“Where I grew up in Brooklyn, man, a punk was like a wuss — the guy who ran away from the fight. ‘You’re a punk. You’re a weasel. You’re nothing.’ Now it has this connotation of being the tough guy thing. The revolution. Are you kidding? So I liked the word and used the term ‘punk music mass’ [on a flyer to advertise a live show in the early 1970s], maybe inadvertently trying to turn it into something else. One day I wake up and there’s the word ‘punk’ all over the place. Somebody said that Suicide had to be the ultimate punk band, because even the punks hated us.”
Alan Vega said that.
Before it was even a little bit cool to be a synthesizer-based duo, there was Suicide. There’s no guitar on their self-titled debut album, no bass, no acoustic drums, and it’s some of the truest punk music you’ll ever hear. It still sounds like nothing and no one else.
It’s hard to believe now, given the depth of the influence they’ve had on electronic, industrial, and post-punk music over the last few decades (and even on Bruce Springsteen — listen to “State Trooper” on Nebraska and you’ll hear him channeling Alan Vega something fierce), but for a long time people hated these guys. There’s an EP called 23 Minutes Over Brussels, available as part of the two-disc CD reissue of the debut album, and it might be the best aural evidence of just how reviled they were.
It’s a hissy bootleg cassette recording made the night they were opening for Elvis Costello in 1978. The audience booed. They heckled. They stole the microphone from Alan Vega in the middle of a song. The set ended after a little more than twenty minutes. Elvis came on and played a very short, very angry set of his own to let the crowd know he wasn’t happy with the way they’d treated his opening act. They responded by rioting and breaking Alan Vega’s nose.
Some bands would have been discouraged by an experience like that. Alan and musical other half Martin Rev thrived on the contempt. They used it as fuel. Alan would knock a chunk out of a club wall with a motorcycle chain and hurl abuse right back at a hostile audience. It wasn’t for nothing that they gave their two-man band such a polarizing name.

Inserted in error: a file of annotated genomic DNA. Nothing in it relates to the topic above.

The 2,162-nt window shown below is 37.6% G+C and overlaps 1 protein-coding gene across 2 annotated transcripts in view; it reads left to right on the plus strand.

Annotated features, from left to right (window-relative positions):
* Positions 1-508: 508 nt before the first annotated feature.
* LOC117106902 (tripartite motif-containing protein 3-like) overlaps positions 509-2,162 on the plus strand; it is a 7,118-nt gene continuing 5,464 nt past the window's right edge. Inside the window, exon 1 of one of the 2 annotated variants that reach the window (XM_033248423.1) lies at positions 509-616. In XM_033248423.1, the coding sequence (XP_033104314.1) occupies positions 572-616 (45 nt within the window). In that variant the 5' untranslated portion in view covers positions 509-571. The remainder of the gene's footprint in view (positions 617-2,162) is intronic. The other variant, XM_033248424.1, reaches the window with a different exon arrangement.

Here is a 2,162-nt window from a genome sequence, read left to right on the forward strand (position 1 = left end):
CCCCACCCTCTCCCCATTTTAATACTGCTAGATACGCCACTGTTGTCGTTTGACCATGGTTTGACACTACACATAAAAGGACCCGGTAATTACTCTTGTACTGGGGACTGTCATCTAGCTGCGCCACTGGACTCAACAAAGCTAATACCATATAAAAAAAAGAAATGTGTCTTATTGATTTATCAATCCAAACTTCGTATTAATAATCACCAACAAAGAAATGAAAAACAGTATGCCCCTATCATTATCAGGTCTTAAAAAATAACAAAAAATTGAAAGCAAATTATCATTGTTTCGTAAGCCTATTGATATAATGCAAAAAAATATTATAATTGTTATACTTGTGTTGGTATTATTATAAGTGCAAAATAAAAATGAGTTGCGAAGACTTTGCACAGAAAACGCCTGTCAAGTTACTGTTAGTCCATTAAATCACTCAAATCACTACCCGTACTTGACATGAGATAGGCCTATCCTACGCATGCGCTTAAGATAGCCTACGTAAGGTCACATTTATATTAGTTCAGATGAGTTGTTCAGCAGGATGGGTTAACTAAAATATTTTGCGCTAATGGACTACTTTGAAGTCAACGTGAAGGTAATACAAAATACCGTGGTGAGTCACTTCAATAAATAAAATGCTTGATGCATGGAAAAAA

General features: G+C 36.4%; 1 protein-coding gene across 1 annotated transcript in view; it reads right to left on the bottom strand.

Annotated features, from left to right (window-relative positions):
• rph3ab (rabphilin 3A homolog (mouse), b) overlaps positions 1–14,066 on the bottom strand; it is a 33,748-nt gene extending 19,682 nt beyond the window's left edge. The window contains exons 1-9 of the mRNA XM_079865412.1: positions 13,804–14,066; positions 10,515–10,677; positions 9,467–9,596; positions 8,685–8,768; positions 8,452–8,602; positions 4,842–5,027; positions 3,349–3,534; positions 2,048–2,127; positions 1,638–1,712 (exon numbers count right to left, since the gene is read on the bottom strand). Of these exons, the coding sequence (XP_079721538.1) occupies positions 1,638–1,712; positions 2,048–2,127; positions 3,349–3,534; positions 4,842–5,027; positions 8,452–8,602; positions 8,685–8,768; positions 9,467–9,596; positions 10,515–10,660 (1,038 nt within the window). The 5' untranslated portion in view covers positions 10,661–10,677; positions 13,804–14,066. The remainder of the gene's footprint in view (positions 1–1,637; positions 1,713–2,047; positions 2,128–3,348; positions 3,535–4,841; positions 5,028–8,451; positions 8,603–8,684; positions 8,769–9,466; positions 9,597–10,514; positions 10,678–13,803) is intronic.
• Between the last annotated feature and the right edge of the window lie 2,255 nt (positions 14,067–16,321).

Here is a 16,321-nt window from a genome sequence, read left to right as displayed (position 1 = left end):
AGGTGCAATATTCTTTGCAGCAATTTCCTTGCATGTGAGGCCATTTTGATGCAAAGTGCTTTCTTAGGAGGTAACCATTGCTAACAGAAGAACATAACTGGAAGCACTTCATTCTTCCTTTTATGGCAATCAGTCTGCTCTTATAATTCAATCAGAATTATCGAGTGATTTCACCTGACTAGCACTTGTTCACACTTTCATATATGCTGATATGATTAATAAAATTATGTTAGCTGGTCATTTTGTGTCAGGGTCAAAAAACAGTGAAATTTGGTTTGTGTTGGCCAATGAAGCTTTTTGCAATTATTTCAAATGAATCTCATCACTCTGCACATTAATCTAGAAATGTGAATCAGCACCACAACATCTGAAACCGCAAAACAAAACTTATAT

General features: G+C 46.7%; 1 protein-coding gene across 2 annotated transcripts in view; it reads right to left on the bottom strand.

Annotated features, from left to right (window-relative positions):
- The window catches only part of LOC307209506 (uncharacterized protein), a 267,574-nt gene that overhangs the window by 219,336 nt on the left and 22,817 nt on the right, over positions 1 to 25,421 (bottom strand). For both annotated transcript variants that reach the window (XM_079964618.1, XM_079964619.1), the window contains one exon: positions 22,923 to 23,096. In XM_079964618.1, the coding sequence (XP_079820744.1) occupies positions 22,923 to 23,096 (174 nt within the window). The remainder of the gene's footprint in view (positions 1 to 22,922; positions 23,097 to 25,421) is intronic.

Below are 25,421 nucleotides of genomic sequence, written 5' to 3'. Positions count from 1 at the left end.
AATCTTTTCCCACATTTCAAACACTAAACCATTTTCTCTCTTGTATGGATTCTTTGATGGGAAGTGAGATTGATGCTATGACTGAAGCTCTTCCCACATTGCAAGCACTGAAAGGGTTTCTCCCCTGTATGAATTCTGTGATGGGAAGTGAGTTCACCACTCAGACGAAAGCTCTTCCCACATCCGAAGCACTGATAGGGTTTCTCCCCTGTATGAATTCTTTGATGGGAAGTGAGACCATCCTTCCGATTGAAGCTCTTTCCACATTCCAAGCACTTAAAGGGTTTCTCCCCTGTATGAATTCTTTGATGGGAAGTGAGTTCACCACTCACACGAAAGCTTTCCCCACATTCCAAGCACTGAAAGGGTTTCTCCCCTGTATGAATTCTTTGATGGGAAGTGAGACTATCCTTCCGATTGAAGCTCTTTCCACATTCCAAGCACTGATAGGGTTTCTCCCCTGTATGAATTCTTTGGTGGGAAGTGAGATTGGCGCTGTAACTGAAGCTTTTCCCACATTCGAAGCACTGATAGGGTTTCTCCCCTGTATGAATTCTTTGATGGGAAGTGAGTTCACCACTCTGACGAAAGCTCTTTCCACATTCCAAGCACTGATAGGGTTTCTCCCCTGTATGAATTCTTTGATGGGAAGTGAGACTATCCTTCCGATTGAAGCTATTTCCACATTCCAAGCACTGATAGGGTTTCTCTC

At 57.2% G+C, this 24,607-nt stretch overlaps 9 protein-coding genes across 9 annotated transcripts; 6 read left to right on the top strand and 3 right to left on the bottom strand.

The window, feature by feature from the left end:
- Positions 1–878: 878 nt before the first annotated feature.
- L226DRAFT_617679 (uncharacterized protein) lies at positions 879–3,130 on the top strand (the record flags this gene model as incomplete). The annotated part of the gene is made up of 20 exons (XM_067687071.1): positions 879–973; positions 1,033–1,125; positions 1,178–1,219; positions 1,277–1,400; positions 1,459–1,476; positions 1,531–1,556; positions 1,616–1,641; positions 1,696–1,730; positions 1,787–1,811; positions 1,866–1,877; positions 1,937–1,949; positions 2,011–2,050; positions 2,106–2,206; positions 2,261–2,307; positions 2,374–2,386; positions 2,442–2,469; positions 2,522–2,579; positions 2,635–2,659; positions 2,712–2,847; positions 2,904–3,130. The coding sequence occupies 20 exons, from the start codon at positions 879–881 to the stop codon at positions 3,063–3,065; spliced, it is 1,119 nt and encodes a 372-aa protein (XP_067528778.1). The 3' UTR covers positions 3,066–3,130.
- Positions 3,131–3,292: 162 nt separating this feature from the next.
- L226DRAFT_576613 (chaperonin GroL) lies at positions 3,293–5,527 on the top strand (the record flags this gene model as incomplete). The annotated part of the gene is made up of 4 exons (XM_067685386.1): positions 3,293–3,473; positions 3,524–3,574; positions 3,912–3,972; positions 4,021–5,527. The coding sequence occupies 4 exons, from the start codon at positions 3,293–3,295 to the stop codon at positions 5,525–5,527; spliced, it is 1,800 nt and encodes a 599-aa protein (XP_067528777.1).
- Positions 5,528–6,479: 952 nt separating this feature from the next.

“Suicide was always about life,” Alan said. “But we couldn’t call it Life. So we called it Suicide, because we wanted to recognize life.”
On that first Suicide album, with little more than a Farfisa organ and a secondhand drum machine made by a bowling-pin-setting company, Martin Rev created rhythms that sounded like the steam-driven heartbeats of demon trains and married them to repetitive, hypnotic melodies that buzzed and throbbed. Alan Vega sang on top of those sounds in a menacing croon, kicking his rockabilly influences down to a hell Gene Vincent would never have gone near, bending his yelps out of shape with dub-like delay effects, turning every performance into a confrontation.
There’s the odd pretty love song on Suicide like “Cheree”, and a fun ’50s throwback in the shape of “Johnny” (hey, that’s me). But even on the more restrained tracks Alan sounds wild, unpredictable, electric. “Frankie Teardrop” is one of the few songs in anyone’s catalogue that terrifies me every time I hear it. Over a punishing ten minutes, Alan tells the story of a factory worker who can’t keep it together after he loses his job and can’t support his wife and young child anymore. There’s no deep psychoanalysis. No poetry. Just the awful, banal facts, until the facts break down and all that’s left is subhuman screaming ripping through a dense sonic nightmare.